We asked Niamh Clarke, Head of Quality and Regulatory Affairs, QP & RP with PCO Manufacturing to share with us some insights on her experiences and how she draws inspiration from the environment around her, role models she had during her careers, the best advice she received, and what she sees as the biggest challenge facing leaders today.
Voltedge: What is your current role and how long you have held this position?
Niamh: My current role is Head of Quality & Regulatory Affairs, QP & RP with PCO Manufacturing Ltd who are the leading parallel importer of pharmaceutical products in Ireland. Having been with the company for 21 years, I have been in my current role and a member of the Senior Management Team for the past three years.
Voltedge: Where do you draw inspiration from?
Niamh: I honestly draw inspiration from everywhere. I absorb information from a plethora of different sources, the media (very often radio interviews on my commute), audio books (again on my commute), various written articles. I also draw constant inspiration from my amazing team and colleagues. We’ve been lucky enough in PCO to have a very stable management team and so we communicate and collaborate well giving us the opportunity to continuously strive for excellence.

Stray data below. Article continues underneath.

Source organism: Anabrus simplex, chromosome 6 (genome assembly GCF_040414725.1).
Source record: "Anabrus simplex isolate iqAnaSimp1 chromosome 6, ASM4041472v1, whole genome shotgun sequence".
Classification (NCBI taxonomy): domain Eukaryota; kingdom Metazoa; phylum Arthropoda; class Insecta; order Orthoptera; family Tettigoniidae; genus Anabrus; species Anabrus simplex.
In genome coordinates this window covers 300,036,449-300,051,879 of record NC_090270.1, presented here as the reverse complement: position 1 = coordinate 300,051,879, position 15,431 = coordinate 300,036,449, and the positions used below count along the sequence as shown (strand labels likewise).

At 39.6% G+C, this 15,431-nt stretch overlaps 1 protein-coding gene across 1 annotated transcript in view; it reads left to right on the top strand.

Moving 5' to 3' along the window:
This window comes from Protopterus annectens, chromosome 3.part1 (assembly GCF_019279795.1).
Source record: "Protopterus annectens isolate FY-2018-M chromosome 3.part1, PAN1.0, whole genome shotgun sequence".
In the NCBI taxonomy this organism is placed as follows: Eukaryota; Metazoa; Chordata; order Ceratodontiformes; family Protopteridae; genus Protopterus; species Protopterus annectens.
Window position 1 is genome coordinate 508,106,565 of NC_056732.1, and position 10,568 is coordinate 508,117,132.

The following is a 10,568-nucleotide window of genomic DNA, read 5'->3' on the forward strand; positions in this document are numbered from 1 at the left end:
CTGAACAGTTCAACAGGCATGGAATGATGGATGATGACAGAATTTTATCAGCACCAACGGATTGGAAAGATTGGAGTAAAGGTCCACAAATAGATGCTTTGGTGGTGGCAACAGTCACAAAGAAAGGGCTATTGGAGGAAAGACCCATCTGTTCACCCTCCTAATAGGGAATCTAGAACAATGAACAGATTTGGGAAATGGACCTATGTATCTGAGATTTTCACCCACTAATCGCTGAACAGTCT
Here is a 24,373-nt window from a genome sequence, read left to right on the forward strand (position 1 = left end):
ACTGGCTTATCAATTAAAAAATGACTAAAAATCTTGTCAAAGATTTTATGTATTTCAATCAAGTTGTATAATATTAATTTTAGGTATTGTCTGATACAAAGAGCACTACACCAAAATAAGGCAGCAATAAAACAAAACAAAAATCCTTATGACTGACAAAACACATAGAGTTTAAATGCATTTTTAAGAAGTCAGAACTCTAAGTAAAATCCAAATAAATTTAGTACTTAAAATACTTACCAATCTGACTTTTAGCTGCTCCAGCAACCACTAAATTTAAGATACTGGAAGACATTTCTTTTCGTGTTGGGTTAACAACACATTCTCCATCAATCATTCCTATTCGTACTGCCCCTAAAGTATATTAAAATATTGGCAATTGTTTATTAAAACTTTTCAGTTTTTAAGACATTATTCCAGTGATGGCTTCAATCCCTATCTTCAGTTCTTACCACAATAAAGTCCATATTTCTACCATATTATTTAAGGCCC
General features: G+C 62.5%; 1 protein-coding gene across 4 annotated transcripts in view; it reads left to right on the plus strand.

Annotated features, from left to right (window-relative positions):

Voltedge: During the course of your career, was there a role model or mentor that stands out for you?
Niamh: My most influential role model in life has been my father and that is primarily down to a number of very key lessons early in life – he instilled in me an incredible work ethic which has remained with me, a very simple but important message that ‘it is just as easy to be five minutes early as five minutes late’ and that if something is worth doing, it is worth doing well. They probably read as being very basic and very much common sense – but as he also says ‘common sense is not very common’!
Voltedge: What’s the best piece of advice you’ve been given during your career?
Niamh: That it is possible to overcome ‘imposter syndrome’. Firstly, by actually recognising and acknowledging it (I needed a little help here – thanks Dearbhalla Baviera) and subsequently by accepting it, albeit in a different guise. Being a good leader does not mean a complete elimination of self-doubt – in fact, a certain amount of self-doubt can lead to an increased level of self-awareness which in turn can augment one’s leadership capabilities. This realisation, relatively recently in my career, has completely changed my outlook for the better.
Voltedge: What do you believe is the biggest challenge facing leaders today?
Niamh: Sourcing and retaining talent – we have a huge responsibility to pro-actively develop our teams to have our existing talent conclude ‘I want to stay here’ and also to foster a company culture and vision that makes prospective talent think ‘I want to be a part of that’.
Voltedge: What is your favourite quote and why?
Niamh: ‘A strong woman looks a challenge in the eye and gives it a wink’ – I love this! I recently saw this somewhere and just thought ‘that’s me’!